So following on from the glorious post of all the wonderful things testers have made for the Vincent Price cookbook, here’s a post about when things don’t quite work out so well. Three Keith Michell recipes, and each one of them a bit of a fail.
His lentil pâté recipe makes a huge amount of pâté.
It made a really good THWONKING sound when it came out of the tin. But how could I ever eat it all? There’s just me here you know! It’s definitely not a photogenic dish.
I approached this recipe with great trepidation. Keith is in 9 episodes of Murder, She Wrote so I need lots of recipes from him for the Murder, She Cooked cookbook.
For some co-stars this would be tricky, but Keith wrote a cookbook so it should be easy right?
Well no, because two previous recipes of his were complete fails. First, my chum Dee attempted to make his Aduki, Rice and Sweet Corn Croquettes for my hen night and this happened…
then, my chum Pamela of the fabulous Silent London website volunteered to test his Buckwheat Burgers and her verdict is in full below because I loved it so much. Again, the mixture was hard to form into workable units.
So what of the lentil pate? Well yes, the recipe works. Although on what planet this huge slab of lentils would serve four people I don’t know. But it was TASTY. And it’s vegan. It was nice on crackers with a little pickle on top.
Is it good enough for the Murder, She Cooked book? Maybe, but I’m not sure it has the requisite amount of PIZAZZZZZZZ. If I do use it, I’ll probably suggest making half this amount and recommend pimping it up with some sage leaves in the bottom of the tin to decorate the top when it is turned out.
Meanwhile, here’s Pamela’s verdict on Keith’s Buckwheat Burgers which did make me laugh.
Keith Michell’s Buckwheat Burgers
I am so sorry but this did not go well! More Captain Beaky than Henry VIII
Happily, Michell doesn’t say how many people this recipe will feed, only that it should make “4 to 6 croquettes”, which means five, right? I made six. Felt pretty good about that.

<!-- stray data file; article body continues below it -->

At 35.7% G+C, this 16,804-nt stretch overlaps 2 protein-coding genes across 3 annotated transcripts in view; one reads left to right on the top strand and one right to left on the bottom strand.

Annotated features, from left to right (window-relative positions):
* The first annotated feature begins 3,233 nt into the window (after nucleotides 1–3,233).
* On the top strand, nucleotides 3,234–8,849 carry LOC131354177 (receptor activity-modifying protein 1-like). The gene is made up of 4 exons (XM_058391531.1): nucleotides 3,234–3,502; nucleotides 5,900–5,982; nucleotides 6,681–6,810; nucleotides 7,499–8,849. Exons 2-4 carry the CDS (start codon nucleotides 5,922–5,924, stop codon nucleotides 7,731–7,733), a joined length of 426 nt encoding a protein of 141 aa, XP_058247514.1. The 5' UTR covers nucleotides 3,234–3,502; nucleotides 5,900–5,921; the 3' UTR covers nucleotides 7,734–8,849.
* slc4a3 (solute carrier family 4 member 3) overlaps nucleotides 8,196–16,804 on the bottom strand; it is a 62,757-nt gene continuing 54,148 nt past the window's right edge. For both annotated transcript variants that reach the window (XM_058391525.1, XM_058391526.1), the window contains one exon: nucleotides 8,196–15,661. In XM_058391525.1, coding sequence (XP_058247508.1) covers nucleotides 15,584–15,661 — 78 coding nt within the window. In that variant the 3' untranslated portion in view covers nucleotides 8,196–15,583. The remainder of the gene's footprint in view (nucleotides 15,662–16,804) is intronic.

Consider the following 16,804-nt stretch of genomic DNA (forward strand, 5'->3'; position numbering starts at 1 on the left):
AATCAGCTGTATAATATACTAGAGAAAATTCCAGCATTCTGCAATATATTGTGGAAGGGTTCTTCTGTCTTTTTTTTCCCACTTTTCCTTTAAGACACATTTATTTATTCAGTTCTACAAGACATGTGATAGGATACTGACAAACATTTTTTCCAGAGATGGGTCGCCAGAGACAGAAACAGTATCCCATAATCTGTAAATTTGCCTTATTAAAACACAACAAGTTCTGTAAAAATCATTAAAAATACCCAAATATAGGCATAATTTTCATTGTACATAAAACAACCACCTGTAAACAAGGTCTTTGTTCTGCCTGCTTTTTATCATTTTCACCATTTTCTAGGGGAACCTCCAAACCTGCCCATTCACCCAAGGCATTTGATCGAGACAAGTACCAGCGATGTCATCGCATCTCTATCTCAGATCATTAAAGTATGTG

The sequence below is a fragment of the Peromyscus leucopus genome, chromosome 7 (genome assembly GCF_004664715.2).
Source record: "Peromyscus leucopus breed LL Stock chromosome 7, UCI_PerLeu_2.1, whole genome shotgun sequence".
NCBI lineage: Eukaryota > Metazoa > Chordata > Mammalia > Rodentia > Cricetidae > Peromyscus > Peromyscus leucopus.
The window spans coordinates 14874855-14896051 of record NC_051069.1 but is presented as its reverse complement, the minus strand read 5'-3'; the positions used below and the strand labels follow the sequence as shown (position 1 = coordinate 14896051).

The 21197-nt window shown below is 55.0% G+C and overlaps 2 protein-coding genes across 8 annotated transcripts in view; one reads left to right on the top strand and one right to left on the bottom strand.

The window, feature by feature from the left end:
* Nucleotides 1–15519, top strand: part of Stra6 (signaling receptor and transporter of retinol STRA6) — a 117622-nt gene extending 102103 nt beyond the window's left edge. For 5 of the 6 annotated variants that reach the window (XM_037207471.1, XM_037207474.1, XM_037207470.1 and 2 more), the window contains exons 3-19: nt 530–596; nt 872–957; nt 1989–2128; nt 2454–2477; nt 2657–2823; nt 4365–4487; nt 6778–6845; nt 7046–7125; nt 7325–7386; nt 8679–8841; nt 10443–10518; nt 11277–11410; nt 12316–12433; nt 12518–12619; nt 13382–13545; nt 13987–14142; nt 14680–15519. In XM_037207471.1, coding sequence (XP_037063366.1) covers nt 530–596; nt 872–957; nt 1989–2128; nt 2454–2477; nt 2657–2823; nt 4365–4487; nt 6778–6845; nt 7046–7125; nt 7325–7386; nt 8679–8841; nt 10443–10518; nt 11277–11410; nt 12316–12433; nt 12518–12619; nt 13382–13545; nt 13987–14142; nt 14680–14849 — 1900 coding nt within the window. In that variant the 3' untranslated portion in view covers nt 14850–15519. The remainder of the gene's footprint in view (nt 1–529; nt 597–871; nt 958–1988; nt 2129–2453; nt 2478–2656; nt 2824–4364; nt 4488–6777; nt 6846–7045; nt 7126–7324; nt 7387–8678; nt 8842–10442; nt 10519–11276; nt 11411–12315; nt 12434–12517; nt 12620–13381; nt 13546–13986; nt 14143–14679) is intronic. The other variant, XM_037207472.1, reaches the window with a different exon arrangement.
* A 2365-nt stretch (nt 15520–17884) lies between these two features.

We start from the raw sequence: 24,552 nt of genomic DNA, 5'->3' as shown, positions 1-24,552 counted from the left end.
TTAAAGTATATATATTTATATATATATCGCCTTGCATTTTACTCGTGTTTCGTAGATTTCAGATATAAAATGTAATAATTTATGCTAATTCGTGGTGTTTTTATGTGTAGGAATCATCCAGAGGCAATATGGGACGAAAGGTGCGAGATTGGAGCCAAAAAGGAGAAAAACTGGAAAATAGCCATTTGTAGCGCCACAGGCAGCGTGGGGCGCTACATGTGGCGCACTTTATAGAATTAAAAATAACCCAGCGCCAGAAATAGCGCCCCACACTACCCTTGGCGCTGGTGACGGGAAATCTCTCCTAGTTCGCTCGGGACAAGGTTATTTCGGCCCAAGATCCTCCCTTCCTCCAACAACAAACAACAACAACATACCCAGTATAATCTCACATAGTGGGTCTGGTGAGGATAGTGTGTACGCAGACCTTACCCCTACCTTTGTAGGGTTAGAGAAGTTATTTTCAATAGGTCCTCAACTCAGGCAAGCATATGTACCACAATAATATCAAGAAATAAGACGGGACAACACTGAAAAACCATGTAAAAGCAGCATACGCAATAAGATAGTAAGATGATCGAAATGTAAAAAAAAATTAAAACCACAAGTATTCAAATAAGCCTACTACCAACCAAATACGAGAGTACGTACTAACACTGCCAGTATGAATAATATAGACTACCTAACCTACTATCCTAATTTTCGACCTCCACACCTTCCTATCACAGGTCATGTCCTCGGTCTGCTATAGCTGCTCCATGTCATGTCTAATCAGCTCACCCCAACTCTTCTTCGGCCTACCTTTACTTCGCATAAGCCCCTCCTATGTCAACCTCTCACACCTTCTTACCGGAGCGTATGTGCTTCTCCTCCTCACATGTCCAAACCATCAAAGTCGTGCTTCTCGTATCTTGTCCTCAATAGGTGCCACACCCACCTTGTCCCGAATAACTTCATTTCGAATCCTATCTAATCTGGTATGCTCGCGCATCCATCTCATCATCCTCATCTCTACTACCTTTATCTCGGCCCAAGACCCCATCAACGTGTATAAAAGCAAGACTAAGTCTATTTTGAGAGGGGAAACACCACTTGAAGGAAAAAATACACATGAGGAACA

I had some textural issues, partly of my own making. I did add an extra splash of water when it looked like it was going to simmer dry so when I came to make the croquettes the mixture was too loose and sloppy. I added in a little extra tahini and some breadcrumbs to compensate. I think perhaps the instruction to cover the bowl when you leave the mixture to cool is a little misguided though. To be on the safe side, I chilled the patties in the fridge before crumbing and frying them.
Crumbing and frying? Oh yes, this recipe specifies 175g of crumbs (way too much) and a little sesame oil for frying (way too little, and I mostly used sunflower because using that much sesame oil seemed madness).
I also made this recipe during lockdown and I didn’t have enough fresh parsley, so I substituted dried parsley and some fresh chives from the garden. Michell specified wholemeal breadcrumbs (he would) but I opened a packet of panko. I used the metric measures that were so kindly supplied in the recipe and was delighted to get my hands on some umeboshi “vinegar”.
Because I am vegan, and because of the aforementioned lockdown parsley situation, I served the burgers with a tahini dipping sauce with lime, ginger and garlic. No salt, no chilli as I don’t think they’re allowed in the macrobiotic world?
The recipe starts really well as frying onions in sesame oil creates a delicious smell, that made me confident I wouldn’t miss the utter absence of salt and pepper in this recipe. Hmmm … let’s just skip to the end briefly and say that whatever else is right and wrong in this recipe, it definitely needed some seasoning.
My burgers fell apart at pretty much every stage up to and including serving them. They were friable but not really fry-able. Dipping them in sauce? You’re having a laugh. I ended up with greasy, bland patties that easily fell to rubble.
Was it the recipe’s fault or mine? I am an enthusiastic but unsophisticated cook, so maybe the latter. But seasoning – can’t we at least have a little seasoning?
PAMELA! It was definitely the recipe’s fault and not yours. Who knows HOW Keith got his coquettes to hold together (both the ones you tested and the ones Dee tried to make) and who knows why he thought an enormous brick of lentil pate would serve four.
Keith was definitely a better artist than a recipe developer, the illustrations he did for the cookbook are just delightful.
Here are the recipes but please do heed the warning signs above before proceeding!
My gosh, there is such thing as vegan pate? Well, these recipes might not have worked out, but I learned something!
I also like the “5% Sea Vegetables” on the wonderfully illustrated vegetable page.
Does that mean… that kelp stuff coastal people apparently eat?
Sincerely, an inland carnivorous barbarian.
Haha – yep! The lentil pate was actually pretty good, but I think having a huge slab of it hanging around my fridge for several days took the edge off the pleasure of eating it! Keith is very big on sea vegetables. Kanten, Arame, Carrageen, Dulse, Hijiki, Kelp, Laver, Nori, Kombu, Wakame and more make appearances in his book. It’s proving difficult to find recipes that don’t include something a little out of the ordinary in this book! I shall persevere though…